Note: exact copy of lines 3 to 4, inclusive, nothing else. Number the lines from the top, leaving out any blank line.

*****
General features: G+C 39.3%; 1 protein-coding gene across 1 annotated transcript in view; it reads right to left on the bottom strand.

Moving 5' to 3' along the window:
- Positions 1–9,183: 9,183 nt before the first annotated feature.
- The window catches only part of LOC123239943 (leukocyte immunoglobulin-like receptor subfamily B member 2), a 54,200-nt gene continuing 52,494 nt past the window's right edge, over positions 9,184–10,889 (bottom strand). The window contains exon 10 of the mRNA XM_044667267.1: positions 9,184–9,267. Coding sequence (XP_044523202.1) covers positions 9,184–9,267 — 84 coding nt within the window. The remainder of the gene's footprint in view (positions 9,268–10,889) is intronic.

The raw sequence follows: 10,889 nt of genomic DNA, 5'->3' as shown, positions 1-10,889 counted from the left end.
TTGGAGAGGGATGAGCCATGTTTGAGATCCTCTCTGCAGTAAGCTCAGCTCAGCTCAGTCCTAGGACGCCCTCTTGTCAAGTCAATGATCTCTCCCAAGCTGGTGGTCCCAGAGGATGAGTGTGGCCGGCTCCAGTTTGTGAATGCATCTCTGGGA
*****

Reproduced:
- Positions 1–9,183: 9,183 nt before the first annotated feature.
- The window catches only part of LOC123239943 (leukocyte immunoglobulin-like receptor subfamily B member 2), a 54,200-nt gene continuing 52,494 nt past the window's right edge, over positions 9,184–10,889 (bottom strand). The window contains exon 10 of the mRNA XM_044667267.1: positions 9,184–9,267. Coding sequence (XP_044523202.1) covers positions 9,184–9,267 — 84 coding nt within the window. The remainder of the gene's footprint in view (positions 9,268–10,889) is intronic.